Saying that [Ian] had some overheating issues with his iMac G5 would be an understatement. After losing three hard drives due to heat he decided to do something about it. The first step was replacing the thermal paste with Arctic Silver. The solution for the hard drive was a little more unorthodox.
[Ian] picked up a 320GB Western Digital Caviar Blue drive because of its very low noise rating. He used rubber grommets to mount it outside the case and ran SATA data and power extension cables through a quarter inch hole to the motherboard. He mentioned to us that the cutout seen above the drive is from a previous mod.
This certainly will fix an overheating problem but it doesn’t do much for the sexy style we’re accustomed to with Apple hardware.
The need to conduct laboratory-style experiments runs deep in some people. [Freddyman] built an apparatus to test out several commercial and homemade thermal pastes, including the DIY diamond thermal grease we reported on last month. He setup each experiment in the middle of an air conditioned room, ran the heat sink fan for 30 minutes to equalize the temperature, then turned on the DIY heat generator that the paste and heat sink were connected to. He’s got a lot of data from tests he ran with the eight thermal conductors; air (using no paste), Arctic Silver 5, Ceramique, Dow thermal fluid, pure silicone oil, silicone and diamond slurry, Dow fluid with diamonds, and the Inventgeek.com remake.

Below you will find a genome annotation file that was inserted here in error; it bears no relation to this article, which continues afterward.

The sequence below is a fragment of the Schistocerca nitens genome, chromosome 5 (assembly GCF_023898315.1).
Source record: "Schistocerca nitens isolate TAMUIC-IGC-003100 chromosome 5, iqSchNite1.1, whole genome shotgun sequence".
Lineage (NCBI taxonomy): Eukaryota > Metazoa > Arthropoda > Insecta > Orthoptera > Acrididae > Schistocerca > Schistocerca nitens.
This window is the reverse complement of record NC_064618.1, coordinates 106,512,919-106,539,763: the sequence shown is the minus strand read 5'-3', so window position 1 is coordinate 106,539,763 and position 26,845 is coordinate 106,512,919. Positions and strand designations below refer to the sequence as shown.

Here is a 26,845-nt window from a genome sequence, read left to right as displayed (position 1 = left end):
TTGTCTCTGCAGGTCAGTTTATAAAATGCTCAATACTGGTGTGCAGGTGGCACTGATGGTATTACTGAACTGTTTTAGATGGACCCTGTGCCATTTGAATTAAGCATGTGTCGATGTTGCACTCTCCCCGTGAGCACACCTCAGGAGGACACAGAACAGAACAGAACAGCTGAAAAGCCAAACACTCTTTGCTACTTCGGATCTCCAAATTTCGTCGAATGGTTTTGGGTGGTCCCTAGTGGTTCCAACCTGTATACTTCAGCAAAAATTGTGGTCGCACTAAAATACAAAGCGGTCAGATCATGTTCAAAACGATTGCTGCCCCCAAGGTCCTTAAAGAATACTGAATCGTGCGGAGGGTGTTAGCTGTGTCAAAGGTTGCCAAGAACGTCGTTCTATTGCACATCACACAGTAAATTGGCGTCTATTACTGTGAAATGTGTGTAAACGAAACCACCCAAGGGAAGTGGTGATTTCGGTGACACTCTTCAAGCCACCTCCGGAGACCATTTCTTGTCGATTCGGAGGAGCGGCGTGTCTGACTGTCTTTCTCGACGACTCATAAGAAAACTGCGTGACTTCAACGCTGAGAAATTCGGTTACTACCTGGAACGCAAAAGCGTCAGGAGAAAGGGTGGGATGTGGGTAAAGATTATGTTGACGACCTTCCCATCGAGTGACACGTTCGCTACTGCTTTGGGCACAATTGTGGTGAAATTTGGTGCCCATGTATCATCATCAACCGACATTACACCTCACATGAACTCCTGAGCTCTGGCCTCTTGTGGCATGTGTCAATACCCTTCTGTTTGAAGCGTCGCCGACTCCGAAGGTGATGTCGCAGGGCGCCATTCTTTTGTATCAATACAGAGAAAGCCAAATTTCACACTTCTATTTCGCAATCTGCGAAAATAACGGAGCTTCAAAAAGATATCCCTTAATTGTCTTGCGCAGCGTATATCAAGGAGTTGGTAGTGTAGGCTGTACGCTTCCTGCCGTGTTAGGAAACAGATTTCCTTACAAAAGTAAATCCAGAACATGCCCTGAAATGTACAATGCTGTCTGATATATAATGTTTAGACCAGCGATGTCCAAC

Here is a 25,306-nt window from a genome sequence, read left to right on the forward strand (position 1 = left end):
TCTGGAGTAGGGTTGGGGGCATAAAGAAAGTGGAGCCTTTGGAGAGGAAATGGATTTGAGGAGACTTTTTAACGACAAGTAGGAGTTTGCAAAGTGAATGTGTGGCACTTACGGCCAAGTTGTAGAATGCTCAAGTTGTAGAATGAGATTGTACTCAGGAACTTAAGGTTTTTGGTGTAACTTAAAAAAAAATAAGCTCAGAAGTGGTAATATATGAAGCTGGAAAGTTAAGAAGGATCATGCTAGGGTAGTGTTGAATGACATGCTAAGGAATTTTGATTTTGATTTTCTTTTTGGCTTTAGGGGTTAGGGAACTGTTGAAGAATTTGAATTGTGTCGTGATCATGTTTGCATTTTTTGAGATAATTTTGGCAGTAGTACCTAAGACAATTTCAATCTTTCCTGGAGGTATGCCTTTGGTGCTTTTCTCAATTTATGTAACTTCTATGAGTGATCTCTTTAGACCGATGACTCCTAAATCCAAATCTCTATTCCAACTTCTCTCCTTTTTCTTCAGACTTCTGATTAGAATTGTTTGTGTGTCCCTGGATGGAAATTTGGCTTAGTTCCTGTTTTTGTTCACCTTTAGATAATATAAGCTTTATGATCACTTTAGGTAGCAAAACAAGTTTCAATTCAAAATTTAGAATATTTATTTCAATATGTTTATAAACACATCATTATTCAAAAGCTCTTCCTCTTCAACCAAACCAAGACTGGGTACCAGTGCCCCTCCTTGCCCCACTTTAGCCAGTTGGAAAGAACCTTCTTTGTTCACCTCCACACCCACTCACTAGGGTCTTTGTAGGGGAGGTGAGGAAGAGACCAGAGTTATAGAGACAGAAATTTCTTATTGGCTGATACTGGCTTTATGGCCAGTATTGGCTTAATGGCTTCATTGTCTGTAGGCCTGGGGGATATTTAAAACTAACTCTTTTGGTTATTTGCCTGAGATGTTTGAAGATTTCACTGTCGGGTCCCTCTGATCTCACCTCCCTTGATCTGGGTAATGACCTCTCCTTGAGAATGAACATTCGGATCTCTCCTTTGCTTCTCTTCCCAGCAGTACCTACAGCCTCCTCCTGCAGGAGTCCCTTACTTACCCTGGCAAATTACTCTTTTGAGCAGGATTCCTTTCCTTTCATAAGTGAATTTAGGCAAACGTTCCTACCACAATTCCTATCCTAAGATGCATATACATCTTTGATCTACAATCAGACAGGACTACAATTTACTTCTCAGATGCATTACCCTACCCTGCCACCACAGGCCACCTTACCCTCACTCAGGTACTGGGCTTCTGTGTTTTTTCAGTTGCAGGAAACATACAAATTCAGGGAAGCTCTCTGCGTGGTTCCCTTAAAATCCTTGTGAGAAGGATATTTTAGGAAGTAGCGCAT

One of the big problems with DIY paste is the air bubbles that are introduced into the slurry as you mix in the diamonds. All of the homemade pastes except one were put in a vacuum chamber in an attempt to remove tiny bubbles. The one that wasn’t put in the vacuum performed the worst of all the thermal conductors. In all cases, the commercially available products performed quite well while the DIY solutions delivered mixed results.